But there are pending obstacles. One is the Chevrolet Bolt, a plug-in all-electric that is the successor to the Volt, a plug-in hybrid. GM demonstrated the Bolt in a sample model this month and will also be priced in the $35,000 range. GM promised to have the Bolt on the market by early 2017, which would beat Tesla’s Model 3 out of the gate.
Whether electric-car buyers will be attracted to the Bolt – or whether they will wait for what will almost certainly be a superior product from Tesla – is a hotly debated question. “GM is ramping up to make 20,000 Bolts. Tesla is ramping up to make 500,000,” said one commenter to a Wall Street Journal story. “When a company names its new car the ‘Bolt,’ Tesla has little to worry about,” said another. But other readers cited GM’s superior service network, and the company’s long history of making money, while Tesla has only lost money.
One thing is certain: Tesla is building brand loyalty. A survey of 145 Tesla owners by automotive analyst Dan Dolev of Jeffries found that 85 percent said their next car would also be a Tesla, and 25 percent wouldn’t even consider another brand. Eighty-three percent said they would recommend Tesla to their friends, and a remarkable 89 percent said they would still buy a Tesla without the $7,500 federal government tax break. The owners also turned out to be not nearly as rich as expected. Almost 70 percent had previously owned cars that cost less than $60,000, including ones as modest as a $15,000 Toyota Highlander. They paid an average premium of 80 percent over their previous car when they bought a Tesla. As a result of the survey, Jeffries raised its target price for Tesla stock to $350 from its current $265.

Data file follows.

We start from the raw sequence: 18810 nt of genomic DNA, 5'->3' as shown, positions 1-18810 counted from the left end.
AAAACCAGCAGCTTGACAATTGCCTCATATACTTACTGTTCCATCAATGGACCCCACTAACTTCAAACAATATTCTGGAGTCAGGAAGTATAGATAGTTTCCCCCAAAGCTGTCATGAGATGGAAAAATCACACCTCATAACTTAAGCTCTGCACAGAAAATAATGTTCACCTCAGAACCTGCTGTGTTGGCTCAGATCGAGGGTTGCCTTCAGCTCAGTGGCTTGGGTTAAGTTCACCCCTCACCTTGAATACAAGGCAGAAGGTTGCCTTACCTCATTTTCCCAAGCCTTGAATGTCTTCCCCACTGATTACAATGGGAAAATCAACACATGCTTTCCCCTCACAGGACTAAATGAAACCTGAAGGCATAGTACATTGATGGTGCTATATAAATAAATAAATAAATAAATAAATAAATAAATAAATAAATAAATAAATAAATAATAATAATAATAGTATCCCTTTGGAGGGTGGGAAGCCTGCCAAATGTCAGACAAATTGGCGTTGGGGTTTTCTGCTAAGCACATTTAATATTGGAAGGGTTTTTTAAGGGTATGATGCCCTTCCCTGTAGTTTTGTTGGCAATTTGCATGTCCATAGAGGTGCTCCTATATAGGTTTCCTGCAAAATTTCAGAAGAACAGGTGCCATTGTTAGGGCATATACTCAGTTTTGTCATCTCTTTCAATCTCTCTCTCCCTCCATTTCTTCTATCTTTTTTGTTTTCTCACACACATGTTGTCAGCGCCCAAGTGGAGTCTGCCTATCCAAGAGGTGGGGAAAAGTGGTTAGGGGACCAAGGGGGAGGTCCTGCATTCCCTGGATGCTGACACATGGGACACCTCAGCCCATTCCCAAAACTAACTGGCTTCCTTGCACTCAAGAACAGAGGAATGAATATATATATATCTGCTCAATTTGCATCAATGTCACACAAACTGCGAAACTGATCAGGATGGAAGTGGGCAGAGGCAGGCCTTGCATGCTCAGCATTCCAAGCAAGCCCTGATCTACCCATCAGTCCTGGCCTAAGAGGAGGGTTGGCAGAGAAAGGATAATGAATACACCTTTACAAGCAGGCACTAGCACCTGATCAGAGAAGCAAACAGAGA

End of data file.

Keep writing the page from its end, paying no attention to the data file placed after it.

The battery-producing Gigafactory outside Reno is moving ahead on schedule, with the first phase of the structure near completion and machinery is about to be moved in. The current phase represents only 14 percent of the planned layout. Once completed, the Gigafactory will be the largest building in the world, with a footprint of 5.8 million square feet and two stories of manufacturing totaling 10 million square feet. Panasonic, Tesla’s battery partner, is expected to send hundreds of workers to the site this fall to prepare for full-scale production. The factory will also employ hundreds of local workers.
Wall Street Journal columnist Charley Grant threw a wrench into the works recently when he wrote that Tesla is still burning through cash and probably will run out of money if the Model X does not sell as expected. He says the company should sell another issue of stock while the price is still high. He suggested that a price of $200, 25 percent below the current market rate, could raise $750 million and carry the company over to the introduction of the Model 3.